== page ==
Settimino Mineo, center, who allegedly took over as the Palermo head of Cosa Nostra, is escorted by Italian Carabinieri police after an anti Mafia operation which led the arrest of 46 people including the presumed regional boss, in Palermo, Sicily, Italy, Tuesday, Dec. 4, 2018. Italian police say they have dismantled the rebuilt upper echelons of the Sicilian Mafia.
The presumed new boss of the Cosa Nostra was arrested together with 45 other top mobsters, Italian authorities said Tuesday, striking a massive blow to the resurgent Sicilian Mafia.
Settimo Mineo, 80, is believed to have taken over the leadership of the Sicilian Mafia after the death of the “boss of bosses” Salvatore “Toto” Riina, aka “The Beast.”
Authorities said they dismantled the upper ranks of the mafia that in recent years made a comeback and regained some of its lost prominence that peaked in the 1990s.
Interior Minister Matteo Salvini said the raid was an “extraordinary operation” in the Sicilian capital, Palermo.
Deputy Prime Minister Luigi di Maio hailed the operation as “one of the biggest blows inflicted on the mafia” by the Italian authorities.
“There is no more room for this type of scum in Italy,” he added.
"Mineo had been elected ‘heir’ of Toto Riina after his death. There is no more room for this type of scum in Italy."
Italy has continued its uncompromising approach to organized crime in the country, often rounding up members of various organized crime groups.
The public is increasingly turning against the Mafiosi, especially after the collapse of a bridge in Genoa in August, which killed 39 people, that many anti-Mafia campaigners claimed were built by the Mafia-linked companies that cut corners to boost profits.
Italian authorities were able to determine, based on wiretaps, that Mineo was elected as the leader of the organized crime group during a May 29 meeting of clan leaders in Palermo. Prosecutors say it was the first time in many years that all the top ranks of the group met.
Palermo prosecutor Francesco Lo Voi noted that Mineo, who enjoys respect from other mobsters because he’s the eldest of the local leaders, served a lengthy prison sentence over his connection to the Mafia and other crimes.
“This is a sign that Cosa Nostra doesn’t abandon its rules,” Lo Voi said at a press conference. “And that despite the convictions, despite the trials, important people can take over the most important roles once they’re back in play.”
Mafia ″boss of bosses″ Salvatore ″Toto″ Riina, center, enters handcuffed into Bologna’s bunker-courtroom, escorted by Carabinieri, Italian paramiliary police, in Bologna, Italy, in January 1996.
The mobsters who were arrested in the latest sweep are accused of mafia association, extortion, weapons violations and other charges, police said.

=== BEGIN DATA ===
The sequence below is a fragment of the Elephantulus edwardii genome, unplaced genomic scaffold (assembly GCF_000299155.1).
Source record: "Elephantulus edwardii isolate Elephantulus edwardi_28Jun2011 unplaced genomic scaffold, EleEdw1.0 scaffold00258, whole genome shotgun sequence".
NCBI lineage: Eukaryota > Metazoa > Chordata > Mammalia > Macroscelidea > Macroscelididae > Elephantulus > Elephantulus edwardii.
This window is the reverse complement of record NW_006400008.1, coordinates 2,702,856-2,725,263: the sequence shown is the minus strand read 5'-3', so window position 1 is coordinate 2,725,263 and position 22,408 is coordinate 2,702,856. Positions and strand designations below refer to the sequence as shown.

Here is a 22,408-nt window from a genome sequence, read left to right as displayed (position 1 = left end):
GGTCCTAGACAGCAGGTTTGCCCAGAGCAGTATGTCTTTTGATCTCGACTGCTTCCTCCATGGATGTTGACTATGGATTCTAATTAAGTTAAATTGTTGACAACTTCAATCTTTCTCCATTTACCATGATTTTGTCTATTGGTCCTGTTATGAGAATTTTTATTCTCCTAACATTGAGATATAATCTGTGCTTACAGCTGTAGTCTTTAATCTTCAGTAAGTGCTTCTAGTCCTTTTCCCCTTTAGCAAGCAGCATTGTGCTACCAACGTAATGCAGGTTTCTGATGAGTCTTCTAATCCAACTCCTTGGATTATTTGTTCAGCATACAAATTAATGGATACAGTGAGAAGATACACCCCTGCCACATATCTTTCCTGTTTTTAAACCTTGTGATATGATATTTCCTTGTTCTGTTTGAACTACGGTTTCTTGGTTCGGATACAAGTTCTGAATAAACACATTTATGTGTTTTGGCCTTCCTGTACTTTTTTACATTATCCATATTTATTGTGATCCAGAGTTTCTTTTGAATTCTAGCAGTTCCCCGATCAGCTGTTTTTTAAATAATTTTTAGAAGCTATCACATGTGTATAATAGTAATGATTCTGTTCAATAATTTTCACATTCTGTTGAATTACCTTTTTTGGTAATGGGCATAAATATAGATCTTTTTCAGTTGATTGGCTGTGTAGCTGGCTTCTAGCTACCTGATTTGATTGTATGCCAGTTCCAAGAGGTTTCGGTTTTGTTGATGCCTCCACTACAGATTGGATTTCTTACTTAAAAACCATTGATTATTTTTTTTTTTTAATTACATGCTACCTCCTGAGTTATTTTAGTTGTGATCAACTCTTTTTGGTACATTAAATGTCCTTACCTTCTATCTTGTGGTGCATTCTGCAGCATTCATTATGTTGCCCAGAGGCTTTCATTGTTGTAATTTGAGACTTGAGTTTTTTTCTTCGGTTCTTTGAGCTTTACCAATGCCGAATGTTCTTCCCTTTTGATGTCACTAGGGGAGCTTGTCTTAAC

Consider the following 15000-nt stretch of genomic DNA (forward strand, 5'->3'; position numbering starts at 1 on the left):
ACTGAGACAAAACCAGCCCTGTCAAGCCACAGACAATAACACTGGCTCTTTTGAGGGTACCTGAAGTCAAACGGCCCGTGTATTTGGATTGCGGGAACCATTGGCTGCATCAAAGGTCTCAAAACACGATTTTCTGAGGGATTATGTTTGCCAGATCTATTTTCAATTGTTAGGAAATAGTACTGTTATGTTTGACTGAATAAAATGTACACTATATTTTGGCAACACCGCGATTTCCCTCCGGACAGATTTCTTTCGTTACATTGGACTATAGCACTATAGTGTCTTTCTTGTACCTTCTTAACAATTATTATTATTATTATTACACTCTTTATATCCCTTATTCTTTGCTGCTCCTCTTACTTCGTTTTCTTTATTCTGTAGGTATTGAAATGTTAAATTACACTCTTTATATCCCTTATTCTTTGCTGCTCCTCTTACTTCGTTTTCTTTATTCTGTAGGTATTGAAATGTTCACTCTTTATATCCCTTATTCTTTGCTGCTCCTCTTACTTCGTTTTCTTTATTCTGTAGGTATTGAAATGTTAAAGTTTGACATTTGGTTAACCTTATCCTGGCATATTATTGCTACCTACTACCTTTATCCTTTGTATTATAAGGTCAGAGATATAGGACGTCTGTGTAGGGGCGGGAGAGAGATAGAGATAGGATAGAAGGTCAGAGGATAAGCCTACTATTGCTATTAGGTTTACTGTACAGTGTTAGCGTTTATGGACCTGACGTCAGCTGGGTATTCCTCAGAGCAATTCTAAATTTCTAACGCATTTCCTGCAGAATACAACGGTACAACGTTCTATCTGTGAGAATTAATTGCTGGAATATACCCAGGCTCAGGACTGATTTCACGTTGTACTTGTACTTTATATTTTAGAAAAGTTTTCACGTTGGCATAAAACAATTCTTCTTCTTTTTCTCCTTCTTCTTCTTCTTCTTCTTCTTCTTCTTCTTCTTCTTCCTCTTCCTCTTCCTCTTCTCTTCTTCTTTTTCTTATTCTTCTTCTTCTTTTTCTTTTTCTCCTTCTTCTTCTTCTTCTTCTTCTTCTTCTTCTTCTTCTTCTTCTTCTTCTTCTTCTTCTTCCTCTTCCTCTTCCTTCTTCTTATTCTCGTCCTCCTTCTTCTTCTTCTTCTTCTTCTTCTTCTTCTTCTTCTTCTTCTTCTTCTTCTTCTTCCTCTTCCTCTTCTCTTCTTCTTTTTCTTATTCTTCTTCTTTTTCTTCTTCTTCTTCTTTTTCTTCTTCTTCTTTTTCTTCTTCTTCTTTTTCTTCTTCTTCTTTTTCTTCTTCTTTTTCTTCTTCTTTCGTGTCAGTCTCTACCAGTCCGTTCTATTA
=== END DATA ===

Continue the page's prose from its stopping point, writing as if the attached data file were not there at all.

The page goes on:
The Sicilian Mafia’s prominence declined after Riina, the previous leader, was arrested – letting other organized crime groups bloom. He died last year at the age of 87.
MAFIA ‘BOSS OF BOSSES’ SALVATORE 'TOTO' RIINA DIES IN PRISON AT 87
But the Cosa Nostra has turned itself around in recent years, increasing its financial and business activities, where the sluggish economy and migrant crisis engulfing Europe created new opportunities for criminality.
Rather than focus on the old ways of making money – drug trafficking or racketeering – the mafia reportedly found a way to benefit from the migrant influx.
According to AFP, as the hotels were turned into immigrant centers, the generous state subsidies “caught the Mafia’s eyes.” Hotels who accommodate immigrants receive $37.50 per immigrant, making the business of housing migrants worth over $1 million a day.
"The interest is to open as many as possible and keep the migrants there. The longer they keep them, the more money they bring in. … It’s a business all right. These migrants die in the Strait of Sicily just to bring millions of euros to the mafia."
“There's a river of money, millions of euros, handed out without tenders and without checking whether the structures have anti-mafia certificates,” Mario Michele Giarrusso, a Sicilian senator from the Five Star Movement (M5S) political party, was quoted as saying.
“The interest is to open as many as possible and keep the migrants there. The longer they keep them, the more money they bring in. … It's a business all right. These migrants die in the Strait of Sicily just to bring millions of euros to the mafia,” he added.
In Palermo, the mafia also struck an alliance with African gangs that came as part of the migrant influx to Europe, with the mafia allowing the new gangs to sell the drugs they purchase from them.
The Mafia welcomes the new gangs because they no longer need to put their cadres onto the streets and face prosecution, according to the Globe and Mail.
Instead, prosecutors say, African gangs will buy the drugs from the Mafia and then re-sell them at a higher price. Every drug deal will also have to pay the Mafia tax, around 100 Euros ($114) a week.
But the cooperation may have been short-lived as the Cosa Nostra declared “war” against migrants and the gangs in Sicily in 2016, according to the Daily Mail, unleashing a blood bath in the streets.
The Associated Press contributed to this report.
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